When I started programming one of the first things that I learned was that I should avoid the usage of global variables whenever possible. It’s known as a bad practice in programming because it pollutes the global namespace and is not safe to work with. As a result, scripts may interfere with each other, which can lead to unexpected behavior and hard-to-find bugs.
We’re not adding many variables to the global object anymore, are we?
Thinking of front-end code, it’s clear that additional global variables do have a strong use case. Libraries like jQuery place themselves in the global namespace to make their use as easy as possible by just adding a script element to an HTML page.
It’s common practice to use an IIFE (immediately invoked function expression) to prevent variables leaking into the global scope. This IIFE is then executed with the
window object to set new properties on it.
frames), and for the context of Node.js we can use
To write a test in Mocha you have to use the
it function. The testing framework places these functions in the global object for you ready to use. The Mocha source code is initially written for the Node.js context which means that the accessible global object is
So what does it take to make this code runnable in the browser context, too?
Mocha uses Browserify to build an additional file that can run in the browser context. The build process wraps the code in an IIFE and provides an object named
For the sake of simplicity let’s look a simpler example that does nothing else than setting a
foo variable to the global scope running in Node.js context.
I don’t know about you, but this is nothing I’d call beginner friendly or easy to read. Do we really need that many checks to figure out what the global object in an environment is?
Evaluating the global object is harder than expected
So let’s look at the generated browserify output again.
This code looks one after another for the properties
window to be present. If none of them is defined, it gives up and just assigns a new plain object. This evaluation covers the traditional browser environment, service and web workers and the Node.js context.
Pretty good — but trial and error doesn't feel right
I hear you say that
this also refers to the global object (at least sometimes). So why can’t we go with an IIFE and passing
this to it?
That’s right! This snippet works, but only if this snippet is not nested inside of another function. Because then
this might refer to a changed context or even be
undefined (code running in strict mode).
this at top level inside of a module won't reference the global object but rather be (thanks to Axel Rauschmayer for pointing that out).
So what other options do we have?
The function constructor can help!
Functions that have been created using the function constructor always run in the global scope. This fact ensures that we’re dealing with the global scope and then using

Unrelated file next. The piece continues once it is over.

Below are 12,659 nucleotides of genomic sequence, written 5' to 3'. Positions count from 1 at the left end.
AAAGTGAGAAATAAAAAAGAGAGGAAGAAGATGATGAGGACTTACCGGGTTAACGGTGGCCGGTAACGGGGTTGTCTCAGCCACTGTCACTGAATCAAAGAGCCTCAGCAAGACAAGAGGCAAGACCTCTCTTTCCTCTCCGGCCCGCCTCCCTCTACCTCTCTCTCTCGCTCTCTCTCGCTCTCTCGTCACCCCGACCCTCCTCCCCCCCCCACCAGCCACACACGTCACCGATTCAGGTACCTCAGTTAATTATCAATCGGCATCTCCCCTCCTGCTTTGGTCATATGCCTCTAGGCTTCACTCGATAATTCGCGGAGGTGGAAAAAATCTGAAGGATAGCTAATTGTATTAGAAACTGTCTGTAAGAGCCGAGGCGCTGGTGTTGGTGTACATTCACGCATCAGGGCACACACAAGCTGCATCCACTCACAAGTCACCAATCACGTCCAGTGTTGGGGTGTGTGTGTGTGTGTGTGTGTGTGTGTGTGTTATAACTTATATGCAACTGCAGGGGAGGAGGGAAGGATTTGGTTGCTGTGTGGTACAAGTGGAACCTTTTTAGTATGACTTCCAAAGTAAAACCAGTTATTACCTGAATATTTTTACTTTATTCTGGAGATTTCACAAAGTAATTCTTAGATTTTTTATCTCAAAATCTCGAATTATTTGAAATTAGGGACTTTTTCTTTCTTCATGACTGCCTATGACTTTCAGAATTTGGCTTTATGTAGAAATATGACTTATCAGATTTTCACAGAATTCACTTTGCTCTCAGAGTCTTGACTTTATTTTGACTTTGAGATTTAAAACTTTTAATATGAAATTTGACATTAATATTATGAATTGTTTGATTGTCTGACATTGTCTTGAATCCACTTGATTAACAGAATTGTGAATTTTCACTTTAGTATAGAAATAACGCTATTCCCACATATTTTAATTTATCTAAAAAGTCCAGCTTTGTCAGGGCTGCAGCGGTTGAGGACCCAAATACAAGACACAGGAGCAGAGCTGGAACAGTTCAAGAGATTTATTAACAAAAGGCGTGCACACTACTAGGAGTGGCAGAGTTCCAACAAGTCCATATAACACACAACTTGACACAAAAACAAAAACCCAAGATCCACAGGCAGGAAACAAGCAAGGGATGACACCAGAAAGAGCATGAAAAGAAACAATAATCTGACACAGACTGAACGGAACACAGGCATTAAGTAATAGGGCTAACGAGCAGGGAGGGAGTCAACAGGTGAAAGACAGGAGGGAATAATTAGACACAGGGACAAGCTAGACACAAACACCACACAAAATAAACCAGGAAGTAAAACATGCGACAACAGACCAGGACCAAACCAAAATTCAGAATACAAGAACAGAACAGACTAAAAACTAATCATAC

this becomes a safe way to retrieve the current global object.
This snippet works in strict mode, inside or outside of functions and is probably the best bet we have.
The big downside with the function constructor is that Content Security Policy directives will prevent its execution. CSP helps to reduce the risk of XSS attacks and is a useful technology, but unfortunately using function constructors falls into the category of “unsafe dynamic code evaluation”. So when we want to use function constructors we have to allow dynamic code evaluation and this is most likely something we don't want to do.
This chaos might be fixed soon
So in the end, it turns out that there is currently no silver bullet to retrieve the real global object in all possible environments. The function constructor is the most accurate one, but it’s not guaranteed that code using it won’t be blocked by CSP directives.
Daniel Ehrenberg had the same feeling and came up with a proposal to make the global object easily accessible to get rid of all these evaluations.
Everybody seemed to like this idea, and the proposal is currently on stage 3 of the TC39 process. One thing that may need further discussions is the actual name of the property that should hold the reference. Most people agreed with
global similar to the Node.js environment.
At the time of writing, people are validating if this addition may have any negative impact on the web platform itself. Do you remember the drama about Array.prototype.contains? The web doesn’t forget code that was pushed out there. New language features have to be evaluated carefully to be sure that additions and changes are not breaking existing websites.
In fact, it turns out that adding the property
global breaks Flickr and Jira, which probably means that the proposal has to be changed to use a different property name. Discussions about using
System.global started already.
So let’s hope for the best, because even when we try to avoid the usage of globals, there are use cases for them and these shouldn't need the usage of a heavily nested ternary operator that no one understands.
Links and resources
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